We are excited to welcome and introduce a new group of science communication and education volunteers to the Lemur Conservation Network! These volunteers come to us from Madagascar, France, the United Kingdom, Germany, and across the United States.
As the world’s most endangered group of mammals, lemurs need the help of conservationists and animal lovers now more than ever. That is why we are so happy to unite this talented group of passionate individuals to work together and make positive strides for lemur conservation.
Our science communication and education volunteers will be working on several key projects:
- Building our presence on Instagram with exciting lemur and science content
- Creating content for Facebook and Twitter
- Helping to improve our website by systematically reviewing our content to identify gaps and issues
- Building new website sections for learning about lemur conservation and traveling responsibly to Madagascar
- Creating educational materials to share on our English and Malagasy websites
- Creating educational materials for use by member organizations at project sites across Madagascar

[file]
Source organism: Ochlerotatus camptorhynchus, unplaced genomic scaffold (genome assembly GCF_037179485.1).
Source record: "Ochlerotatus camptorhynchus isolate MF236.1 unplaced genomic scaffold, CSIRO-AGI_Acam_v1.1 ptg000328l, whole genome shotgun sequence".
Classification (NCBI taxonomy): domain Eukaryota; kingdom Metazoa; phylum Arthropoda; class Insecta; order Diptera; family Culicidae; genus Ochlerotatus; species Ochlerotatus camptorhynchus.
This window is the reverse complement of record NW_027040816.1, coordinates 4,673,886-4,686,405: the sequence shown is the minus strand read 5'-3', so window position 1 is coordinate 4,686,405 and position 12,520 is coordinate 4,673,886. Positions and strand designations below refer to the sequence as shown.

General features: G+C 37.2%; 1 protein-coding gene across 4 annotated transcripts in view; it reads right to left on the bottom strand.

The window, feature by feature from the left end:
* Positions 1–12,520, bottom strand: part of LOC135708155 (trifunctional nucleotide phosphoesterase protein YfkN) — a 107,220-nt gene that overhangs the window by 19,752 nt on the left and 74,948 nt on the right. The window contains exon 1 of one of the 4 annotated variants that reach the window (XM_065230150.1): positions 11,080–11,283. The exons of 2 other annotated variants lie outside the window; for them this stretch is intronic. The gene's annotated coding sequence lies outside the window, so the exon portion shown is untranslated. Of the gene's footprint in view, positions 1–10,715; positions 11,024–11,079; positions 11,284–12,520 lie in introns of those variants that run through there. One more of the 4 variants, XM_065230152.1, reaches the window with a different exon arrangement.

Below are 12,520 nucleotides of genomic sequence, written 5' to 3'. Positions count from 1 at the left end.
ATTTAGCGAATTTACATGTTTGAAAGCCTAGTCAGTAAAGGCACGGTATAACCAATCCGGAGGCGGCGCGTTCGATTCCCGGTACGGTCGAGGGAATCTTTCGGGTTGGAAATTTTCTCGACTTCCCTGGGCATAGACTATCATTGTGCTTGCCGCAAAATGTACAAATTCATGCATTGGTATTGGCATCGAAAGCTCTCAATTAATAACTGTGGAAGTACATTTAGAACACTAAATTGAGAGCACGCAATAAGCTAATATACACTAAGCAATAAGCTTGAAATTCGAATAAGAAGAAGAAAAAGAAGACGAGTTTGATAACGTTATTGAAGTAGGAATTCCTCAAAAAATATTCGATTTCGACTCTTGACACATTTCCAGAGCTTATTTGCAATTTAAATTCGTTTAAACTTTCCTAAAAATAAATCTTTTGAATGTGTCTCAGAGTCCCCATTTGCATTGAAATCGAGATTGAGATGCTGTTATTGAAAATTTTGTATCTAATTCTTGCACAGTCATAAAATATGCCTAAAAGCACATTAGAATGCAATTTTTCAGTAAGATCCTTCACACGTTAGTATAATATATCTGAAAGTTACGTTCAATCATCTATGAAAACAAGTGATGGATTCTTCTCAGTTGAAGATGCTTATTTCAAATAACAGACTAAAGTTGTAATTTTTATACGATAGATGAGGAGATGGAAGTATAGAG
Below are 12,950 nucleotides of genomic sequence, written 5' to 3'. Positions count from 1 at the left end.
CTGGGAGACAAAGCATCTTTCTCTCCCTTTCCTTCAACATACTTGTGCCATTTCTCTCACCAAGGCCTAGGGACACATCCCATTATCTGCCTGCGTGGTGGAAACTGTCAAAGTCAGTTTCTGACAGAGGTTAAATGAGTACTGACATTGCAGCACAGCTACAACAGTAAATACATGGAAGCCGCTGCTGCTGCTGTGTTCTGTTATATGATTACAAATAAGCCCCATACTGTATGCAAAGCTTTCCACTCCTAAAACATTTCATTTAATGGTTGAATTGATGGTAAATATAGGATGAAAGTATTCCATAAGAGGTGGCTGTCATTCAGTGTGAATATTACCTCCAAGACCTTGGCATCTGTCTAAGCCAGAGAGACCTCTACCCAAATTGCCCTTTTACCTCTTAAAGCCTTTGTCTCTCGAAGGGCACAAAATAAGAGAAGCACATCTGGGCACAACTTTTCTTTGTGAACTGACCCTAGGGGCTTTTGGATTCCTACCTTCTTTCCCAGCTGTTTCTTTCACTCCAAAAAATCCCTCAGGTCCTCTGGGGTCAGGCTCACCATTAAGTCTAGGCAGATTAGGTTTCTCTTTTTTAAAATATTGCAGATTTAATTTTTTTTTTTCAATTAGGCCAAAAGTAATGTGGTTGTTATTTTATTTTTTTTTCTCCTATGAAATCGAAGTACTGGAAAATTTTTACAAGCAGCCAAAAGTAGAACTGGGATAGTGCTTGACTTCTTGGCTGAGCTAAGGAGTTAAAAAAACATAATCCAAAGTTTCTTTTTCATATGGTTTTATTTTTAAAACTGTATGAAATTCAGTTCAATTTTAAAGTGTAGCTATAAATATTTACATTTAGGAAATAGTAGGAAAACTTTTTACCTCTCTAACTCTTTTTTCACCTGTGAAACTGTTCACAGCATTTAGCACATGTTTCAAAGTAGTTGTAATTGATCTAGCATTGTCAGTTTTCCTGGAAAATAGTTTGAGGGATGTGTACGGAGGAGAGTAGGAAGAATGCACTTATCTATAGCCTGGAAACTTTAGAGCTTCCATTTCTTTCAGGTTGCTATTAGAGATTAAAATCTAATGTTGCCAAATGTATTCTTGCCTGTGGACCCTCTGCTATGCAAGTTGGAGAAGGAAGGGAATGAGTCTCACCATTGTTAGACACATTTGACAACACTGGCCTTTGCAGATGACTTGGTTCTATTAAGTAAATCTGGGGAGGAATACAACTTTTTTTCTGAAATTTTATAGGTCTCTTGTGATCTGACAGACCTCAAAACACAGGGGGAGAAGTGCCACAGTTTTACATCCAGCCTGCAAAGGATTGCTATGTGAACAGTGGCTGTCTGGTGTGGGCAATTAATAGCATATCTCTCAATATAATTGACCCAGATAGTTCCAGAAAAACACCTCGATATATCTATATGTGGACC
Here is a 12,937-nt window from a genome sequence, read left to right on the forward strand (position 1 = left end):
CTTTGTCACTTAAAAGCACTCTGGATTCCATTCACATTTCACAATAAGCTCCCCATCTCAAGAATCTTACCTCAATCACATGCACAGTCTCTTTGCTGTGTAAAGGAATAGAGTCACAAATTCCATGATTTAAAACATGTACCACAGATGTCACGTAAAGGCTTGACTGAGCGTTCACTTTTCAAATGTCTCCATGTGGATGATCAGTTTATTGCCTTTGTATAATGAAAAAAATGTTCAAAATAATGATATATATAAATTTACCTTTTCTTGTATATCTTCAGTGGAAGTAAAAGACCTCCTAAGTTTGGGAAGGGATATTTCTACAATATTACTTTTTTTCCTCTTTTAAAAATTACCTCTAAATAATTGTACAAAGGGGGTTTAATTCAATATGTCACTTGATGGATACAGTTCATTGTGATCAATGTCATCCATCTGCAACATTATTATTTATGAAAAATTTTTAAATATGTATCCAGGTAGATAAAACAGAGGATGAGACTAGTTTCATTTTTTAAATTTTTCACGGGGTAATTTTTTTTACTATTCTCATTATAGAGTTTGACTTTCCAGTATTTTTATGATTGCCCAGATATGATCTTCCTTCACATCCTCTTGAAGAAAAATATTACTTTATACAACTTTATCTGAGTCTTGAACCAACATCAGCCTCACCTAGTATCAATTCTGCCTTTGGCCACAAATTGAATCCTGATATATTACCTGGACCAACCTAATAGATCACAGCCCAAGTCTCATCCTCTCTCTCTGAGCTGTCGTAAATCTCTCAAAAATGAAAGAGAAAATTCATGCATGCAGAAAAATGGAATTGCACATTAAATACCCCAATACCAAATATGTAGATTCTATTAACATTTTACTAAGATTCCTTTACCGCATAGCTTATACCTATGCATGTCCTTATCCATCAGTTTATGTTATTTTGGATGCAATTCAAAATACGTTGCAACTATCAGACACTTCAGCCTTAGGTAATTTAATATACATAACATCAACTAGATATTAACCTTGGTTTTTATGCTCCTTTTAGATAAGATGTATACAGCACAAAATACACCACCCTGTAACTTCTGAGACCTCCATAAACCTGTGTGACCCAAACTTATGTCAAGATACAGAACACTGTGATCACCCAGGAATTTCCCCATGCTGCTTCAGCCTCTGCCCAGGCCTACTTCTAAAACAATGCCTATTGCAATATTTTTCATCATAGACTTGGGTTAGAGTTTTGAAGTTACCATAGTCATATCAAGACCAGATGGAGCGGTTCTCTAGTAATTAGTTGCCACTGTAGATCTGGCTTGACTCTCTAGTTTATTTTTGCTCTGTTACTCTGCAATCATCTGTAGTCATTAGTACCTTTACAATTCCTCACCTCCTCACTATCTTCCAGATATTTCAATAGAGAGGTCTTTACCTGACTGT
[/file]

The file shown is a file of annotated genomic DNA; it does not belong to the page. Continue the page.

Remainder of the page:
Learn more about our new science communication and education volunteers below.
Social Media and Website
Social Media Leads
Laura Hemlock is a lifelong lover of all things natural who grew up in Minnesota digging up salamanders and chasing frogs. She has now translated her love of nature and background in filmmaking into a YouTube Channel for children, “Diggin’ Into Nature with Laura.” During the day she is the Program Officer for Communications and Creative Services for the Rockefeller Center for Public Policy at Dartmouth College. Laura holds a BA in Communications from Northwestern University and a MA in Biology from Miami University.
Kristina Graves is a keen conservationist and ecologist. Her passion for protecting the environment for wildlife, people and our climate started from a young age watching nature documentaries and exploring her back garden in England. She studied Zoology for her undergraduate degree, after which she took a job in Madagascar where she worked on a number of research and conservation projects. It was there that she learnt how much the environment means to people’s wellbeing as much as the conservation of wildlife and that you can’t have one without the other. She has since applied this knowledge to her recent research project and internship in Costa Rica and her current role of working with farmers in the UK to plant woodlands.